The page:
1887

n Comparative and International Law Journal of Southern Africa - Reconceiving African jurisprudence in a post-imperial society : the role of in constitutional adjudication

Volume 48, Issue 3
  • ISSN : 0010-4051
USD

 

Abstract

As pace-setters, Western anthropologists conceptualised and defined philosophy in the image of the dominant Euro-American thought systems, which they considered benchmarks for measuring the propriety of all philosophical thought. Consequently, late comers to mainstream philosophical reasoning such as African philosophy had already been excluded as 'other' thought systems, when they entered the scene, as an indication of their 'unphilosophical' nature. These 'other' philosophies were so regarded because Euro-American philosophy had already taken centrestage as the norm when the former systems started being considered as thought systems in their own right.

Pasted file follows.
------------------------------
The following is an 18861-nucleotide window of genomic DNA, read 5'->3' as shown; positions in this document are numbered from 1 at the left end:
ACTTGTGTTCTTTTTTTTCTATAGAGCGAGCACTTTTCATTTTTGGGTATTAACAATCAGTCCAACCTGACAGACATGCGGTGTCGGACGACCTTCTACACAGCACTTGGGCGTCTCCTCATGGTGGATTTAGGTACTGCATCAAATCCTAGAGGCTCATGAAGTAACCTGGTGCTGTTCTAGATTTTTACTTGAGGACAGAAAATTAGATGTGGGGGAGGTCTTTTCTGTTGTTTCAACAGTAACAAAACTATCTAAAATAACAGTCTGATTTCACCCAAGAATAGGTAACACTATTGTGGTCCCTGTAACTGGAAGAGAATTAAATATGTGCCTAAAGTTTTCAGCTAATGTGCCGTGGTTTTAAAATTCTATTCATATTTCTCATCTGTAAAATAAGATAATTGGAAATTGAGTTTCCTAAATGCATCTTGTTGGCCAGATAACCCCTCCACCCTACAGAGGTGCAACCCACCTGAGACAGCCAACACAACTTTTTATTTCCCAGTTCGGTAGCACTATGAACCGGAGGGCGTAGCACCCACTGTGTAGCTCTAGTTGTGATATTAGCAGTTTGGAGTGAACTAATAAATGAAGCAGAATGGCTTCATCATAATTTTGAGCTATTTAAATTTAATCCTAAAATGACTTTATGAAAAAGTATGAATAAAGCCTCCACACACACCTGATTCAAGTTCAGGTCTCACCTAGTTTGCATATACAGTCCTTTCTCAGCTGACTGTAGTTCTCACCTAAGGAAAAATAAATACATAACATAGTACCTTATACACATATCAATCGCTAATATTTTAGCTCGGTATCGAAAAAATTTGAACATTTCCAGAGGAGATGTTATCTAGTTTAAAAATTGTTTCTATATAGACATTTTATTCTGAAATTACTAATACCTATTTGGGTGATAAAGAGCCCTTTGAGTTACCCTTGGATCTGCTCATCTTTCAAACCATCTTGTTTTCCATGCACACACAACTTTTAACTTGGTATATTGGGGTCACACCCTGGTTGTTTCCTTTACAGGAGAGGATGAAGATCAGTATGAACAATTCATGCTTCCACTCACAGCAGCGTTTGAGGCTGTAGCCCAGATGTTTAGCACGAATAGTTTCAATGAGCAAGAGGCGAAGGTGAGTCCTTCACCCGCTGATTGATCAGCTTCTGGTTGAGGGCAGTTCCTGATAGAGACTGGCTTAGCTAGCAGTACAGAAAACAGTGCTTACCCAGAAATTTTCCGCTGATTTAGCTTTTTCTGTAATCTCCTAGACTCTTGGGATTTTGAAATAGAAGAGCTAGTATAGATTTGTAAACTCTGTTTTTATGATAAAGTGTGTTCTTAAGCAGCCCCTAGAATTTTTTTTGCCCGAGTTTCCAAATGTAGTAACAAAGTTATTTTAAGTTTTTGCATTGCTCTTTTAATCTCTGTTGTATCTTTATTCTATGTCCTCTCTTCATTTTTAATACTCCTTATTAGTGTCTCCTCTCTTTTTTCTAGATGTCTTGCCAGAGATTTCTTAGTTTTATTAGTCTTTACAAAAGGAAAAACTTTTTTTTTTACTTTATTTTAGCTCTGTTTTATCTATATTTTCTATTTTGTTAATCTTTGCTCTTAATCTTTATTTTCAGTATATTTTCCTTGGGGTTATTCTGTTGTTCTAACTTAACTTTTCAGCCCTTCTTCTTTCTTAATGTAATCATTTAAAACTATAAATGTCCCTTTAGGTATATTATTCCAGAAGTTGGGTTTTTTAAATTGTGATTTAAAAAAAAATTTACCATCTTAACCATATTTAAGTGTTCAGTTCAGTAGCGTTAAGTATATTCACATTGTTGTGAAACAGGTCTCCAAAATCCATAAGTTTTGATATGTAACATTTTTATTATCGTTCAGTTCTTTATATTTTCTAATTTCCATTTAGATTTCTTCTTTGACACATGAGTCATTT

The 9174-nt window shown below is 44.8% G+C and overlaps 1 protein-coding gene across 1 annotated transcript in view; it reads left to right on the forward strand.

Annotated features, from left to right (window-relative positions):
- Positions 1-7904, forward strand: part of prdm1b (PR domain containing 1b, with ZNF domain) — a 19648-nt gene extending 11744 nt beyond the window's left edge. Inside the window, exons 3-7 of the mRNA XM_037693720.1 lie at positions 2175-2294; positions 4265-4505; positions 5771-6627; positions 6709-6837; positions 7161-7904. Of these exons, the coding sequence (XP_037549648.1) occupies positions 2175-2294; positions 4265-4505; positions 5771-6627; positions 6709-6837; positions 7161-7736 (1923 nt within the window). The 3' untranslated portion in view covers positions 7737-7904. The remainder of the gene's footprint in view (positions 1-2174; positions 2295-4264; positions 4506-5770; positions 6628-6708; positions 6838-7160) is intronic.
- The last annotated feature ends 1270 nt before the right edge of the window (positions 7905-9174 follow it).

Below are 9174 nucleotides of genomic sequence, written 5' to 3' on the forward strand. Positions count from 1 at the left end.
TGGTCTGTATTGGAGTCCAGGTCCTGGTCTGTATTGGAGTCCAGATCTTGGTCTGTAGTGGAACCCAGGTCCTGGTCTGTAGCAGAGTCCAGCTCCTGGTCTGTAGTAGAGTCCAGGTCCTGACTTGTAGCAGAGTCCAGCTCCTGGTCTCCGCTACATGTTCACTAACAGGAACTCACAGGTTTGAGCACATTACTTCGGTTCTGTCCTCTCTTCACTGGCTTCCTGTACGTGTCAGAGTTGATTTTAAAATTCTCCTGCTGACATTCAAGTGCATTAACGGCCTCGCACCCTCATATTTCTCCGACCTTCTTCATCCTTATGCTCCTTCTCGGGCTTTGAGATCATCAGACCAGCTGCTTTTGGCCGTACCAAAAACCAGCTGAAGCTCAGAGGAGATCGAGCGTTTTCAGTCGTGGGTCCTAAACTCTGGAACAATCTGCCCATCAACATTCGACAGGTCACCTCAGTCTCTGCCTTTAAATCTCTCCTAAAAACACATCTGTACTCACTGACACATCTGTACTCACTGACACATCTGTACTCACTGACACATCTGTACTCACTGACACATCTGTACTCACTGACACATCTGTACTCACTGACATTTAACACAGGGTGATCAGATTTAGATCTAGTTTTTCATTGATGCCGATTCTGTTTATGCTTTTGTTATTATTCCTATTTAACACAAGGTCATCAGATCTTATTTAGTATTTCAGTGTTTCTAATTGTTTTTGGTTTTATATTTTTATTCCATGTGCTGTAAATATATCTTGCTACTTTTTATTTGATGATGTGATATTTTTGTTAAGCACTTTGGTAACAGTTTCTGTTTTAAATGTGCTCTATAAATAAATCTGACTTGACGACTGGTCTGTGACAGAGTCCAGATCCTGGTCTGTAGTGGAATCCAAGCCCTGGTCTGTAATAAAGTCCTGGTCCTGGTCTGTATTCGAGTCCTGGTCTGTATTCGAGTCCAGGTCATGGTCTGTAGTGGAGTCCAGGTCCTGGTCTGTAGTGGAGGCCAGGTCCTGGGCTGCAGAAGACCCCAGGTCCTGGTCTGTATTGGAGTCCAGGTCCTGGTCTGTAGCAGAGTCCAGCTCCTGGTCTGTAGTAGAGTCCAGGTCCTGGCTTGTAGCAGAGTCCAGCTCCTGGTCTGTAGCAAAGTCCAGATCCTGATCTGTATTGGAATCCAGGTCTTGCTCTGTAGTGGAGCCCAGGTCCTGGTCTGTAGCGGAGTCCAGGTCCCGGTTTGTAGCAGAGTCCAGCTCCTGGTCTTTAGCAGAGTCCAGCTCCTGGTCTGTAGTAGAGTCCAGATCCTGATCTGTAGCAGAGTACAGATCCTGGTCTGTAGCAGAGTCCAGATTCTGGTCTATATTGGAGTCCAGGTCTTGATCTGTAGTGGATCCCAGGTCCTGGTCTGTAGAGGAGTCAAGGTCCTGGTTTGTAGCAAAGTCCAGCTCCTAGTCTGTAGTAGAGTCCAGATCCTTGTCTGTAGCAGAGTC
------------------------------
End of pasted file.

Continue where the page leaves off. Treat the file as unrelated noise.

It took centuries of relentless struggles for the 'other' philosophies to deconstruct the huge edifice of accumulated axioms about their alleged unphilosophical nature, based on the absence of the essential elements of Euro-American philosophy, which had become philosophy. Hence new philosophies such as the African jurisprudence's concept of get contested before they get off the ground by legal scholars and constitutional interpreters trained in Western philosophy. Whilst some contestants resent what they regard as the excavation of obsolete values that are no longer of service to humanity, others hail the contribution of these novel ways and are excited to learn about new knowledge systems.

Loading full text...

Full text loading...

Loading

Article metrics loading...

/content/cilsa/48/3/EJC188438
2015-01-01
2016-12-10

This is a required field
Please enter a valid email address
Approval was a Success
Invalid data
An Error Occurred
Approval was partially successful, following selected items could not be processed due to error